Blaze of Glory: Viktor Jakovleski Used a Hi-Speed Slo-Mo Phantom Camera and Drones To Make Brimstone & Glory

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Film is first and foremost a visual medium, and when moviemakers accept and embrace this truth, a greater opportunity for a transcendent experience exists. This is especially true of documentaries, in which too often moviemakers rest on the laurels of an interesting true story, favoring canonized techniques over formal innovation.

Enter moviemaker Viktor Jakovleski, who is hesitant of the term “documentary” due to all of the stuffy aforementioned connotations it inspires, preferring instead “nonfiction,” which allows for more forward-thinking experimentation. His new film Brimstone & Glory is a visual spectacle almost exclusively worth seeing in a theater with a crowd. Following the National Pyrotechnics Festival over the course of three years in Tultepec, Mexico, Jakovleski recognized an almost spiritual connection between the residents of this small town dancing in the sparks of fireworks shooting haphazardly out of paper-mâché bulls, with the raves Viktor enjoys in Berlin. Filmmaking (particularly “nonfiction” filmmaking) is all about making these spiritual connections between cultures, between filmmaker and subject, and then mining them for depth over the course of a feature. I spoke with Viktor as he stood on a platform in Iowa City waiting for a train to Emeryville, CA (and then ultimately to LA) about responsibility with representation as an outsider filmmaker as well as the rigorous technical processes employed by his small team that helped bring this feature to life.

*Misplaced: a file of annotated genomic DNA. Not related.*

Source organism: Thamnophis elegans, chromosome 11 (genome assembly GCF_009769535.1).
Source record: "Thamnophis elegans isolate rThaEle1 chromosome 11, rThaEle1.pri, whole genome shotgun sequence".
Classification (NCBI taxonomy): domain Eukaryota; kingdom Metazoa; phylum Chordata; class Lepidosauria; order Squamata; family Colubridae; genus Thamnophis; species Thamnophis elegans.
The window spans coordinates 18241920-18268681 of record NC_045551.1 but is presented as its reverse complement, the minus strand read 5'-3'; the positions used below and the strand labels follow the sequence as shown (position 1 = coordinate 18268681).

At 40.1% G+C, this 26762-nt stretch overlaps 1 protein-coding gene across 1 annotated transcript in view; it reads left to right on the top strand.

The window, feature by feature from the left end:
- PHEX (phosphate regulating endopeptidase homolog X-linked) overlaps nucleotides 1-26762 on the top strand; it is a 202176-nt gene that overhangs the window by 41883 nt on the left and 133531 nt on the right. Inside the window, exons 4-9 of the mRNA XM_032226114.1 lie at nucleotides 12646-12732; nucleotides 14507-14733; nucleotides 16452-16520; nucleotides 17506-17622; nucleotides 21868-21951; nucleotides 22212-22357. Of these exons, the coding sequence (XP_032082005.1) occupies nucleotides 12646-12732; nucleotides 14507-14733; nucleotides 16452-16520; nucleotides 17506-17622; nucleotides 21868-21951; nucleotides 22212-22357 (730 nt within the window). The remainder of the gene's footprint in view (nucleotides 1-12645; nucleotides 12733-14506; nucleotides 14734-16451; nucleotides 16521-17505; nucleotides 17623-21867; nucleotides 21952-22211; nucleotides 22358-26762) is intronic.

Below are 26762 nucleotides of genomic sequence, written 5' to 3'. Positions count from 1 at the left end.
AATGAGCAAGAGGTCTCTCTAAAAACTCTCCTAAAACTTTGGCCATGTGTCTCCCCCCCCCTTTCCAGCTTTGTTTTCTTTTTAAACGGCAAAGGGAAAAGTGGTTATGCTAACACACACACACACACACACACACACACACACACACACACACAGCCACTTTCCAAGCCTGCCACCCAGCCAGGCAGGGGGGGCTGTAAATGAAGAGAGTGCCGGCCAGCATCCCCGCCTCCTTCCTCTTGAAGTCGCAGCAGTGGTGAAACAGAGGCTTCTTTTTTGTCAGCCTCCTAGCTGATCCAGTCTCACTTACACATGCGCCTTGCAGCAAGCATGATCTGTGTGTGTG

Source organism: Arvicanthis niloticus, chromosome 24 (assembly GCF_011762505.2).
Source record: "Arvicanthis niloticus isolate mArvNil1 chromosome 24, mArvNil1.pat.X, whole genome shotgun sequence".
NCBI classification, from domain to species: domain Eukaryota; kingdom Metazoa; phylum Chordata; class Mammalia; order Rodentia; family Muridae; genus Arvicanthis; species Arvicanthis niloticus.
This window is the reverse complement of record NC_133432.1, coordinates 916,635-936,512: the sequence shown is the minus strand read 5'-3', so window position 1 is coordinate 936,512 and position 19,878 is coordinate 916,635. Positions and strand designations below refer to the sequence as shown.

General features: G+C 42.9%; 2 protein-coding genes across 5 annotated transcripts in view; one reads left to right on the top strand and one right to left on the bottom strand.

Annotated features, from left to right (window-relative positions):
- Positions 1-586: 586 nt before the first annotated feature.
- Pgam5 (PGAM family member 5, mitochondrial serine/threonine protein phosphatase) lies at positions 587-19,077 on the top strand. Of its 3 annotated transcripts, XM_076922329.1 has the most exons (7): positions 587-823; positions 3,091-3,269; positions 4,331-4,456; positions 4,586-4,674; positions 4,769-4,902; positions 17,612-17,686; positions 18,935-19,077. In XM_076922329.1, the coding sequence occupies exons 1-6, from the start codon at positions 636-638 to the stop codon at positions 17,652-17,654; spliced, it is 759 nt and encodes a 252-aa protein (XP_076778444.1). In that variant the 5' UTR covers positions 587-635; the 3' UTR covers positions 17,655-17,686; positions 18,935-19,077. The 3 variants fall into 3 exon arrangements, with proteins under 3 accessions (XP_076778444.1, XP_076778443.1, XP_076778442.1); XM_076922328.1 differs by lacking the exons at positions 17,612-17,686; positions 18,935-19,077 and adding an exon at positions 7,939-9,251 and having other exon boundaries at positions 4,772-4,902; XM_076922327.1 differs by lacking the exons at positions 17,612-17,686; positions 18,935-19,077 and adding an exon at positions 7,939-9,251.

Caleb Hammond, MovieMaker Magazine (MM): This is one of those experiential films that begs to be seen in a theater, but obviously when you make a movie these days you have to expect that it will be viewed on laptops and smaller screens.

Viktor Jakovleski (VJ): My nightmare is for people to watch it on small screens [laughs].

MM: You shot this over the course of a few years. How did that work with getting the footage you needed from year-to-year, later molding it into one film where an audience member might think all the footage was one year at the festival?

VJ: When I first heard about the town, the firework making capital of Mexico and their crazy festival, I bounced the idea off Behn Zeitlin who is my closest collaborator and producer (and the one who scored the film). He’s a huge firework lover and gave the film the biggest push in the beginning.

We didn’t really know what the film would be the first year we filmed. It was more of an experiment where we started embedding ourselves in this little town, walking the streets, asking people for tips on where to go and who to talk to. We also had the sponsorship from Phantom, so we had the Phantom [High Speed] Camera for ten days. We were experimenting with that camera at the beginning since we didn’t know what to do with it. I was so overwhelmed that I had it for free because I had never shot with it directly. We experimented with the gear as well. Everything was one big experiment, and we tried to capture everything that happened to us. We also did a lot of interviews in the beginning that got cut, but we still did it to get as close as possible to the subject matter. We got back to New Orleans which is where we were operating and started looking at the footage, discussing what we had. When I showed my producers the Phantom footage for the first time, the extreme slow-motion shots, they freaked out. One producer got very emotional saying we captured something very special—maybe something that had never been seen on the big screen.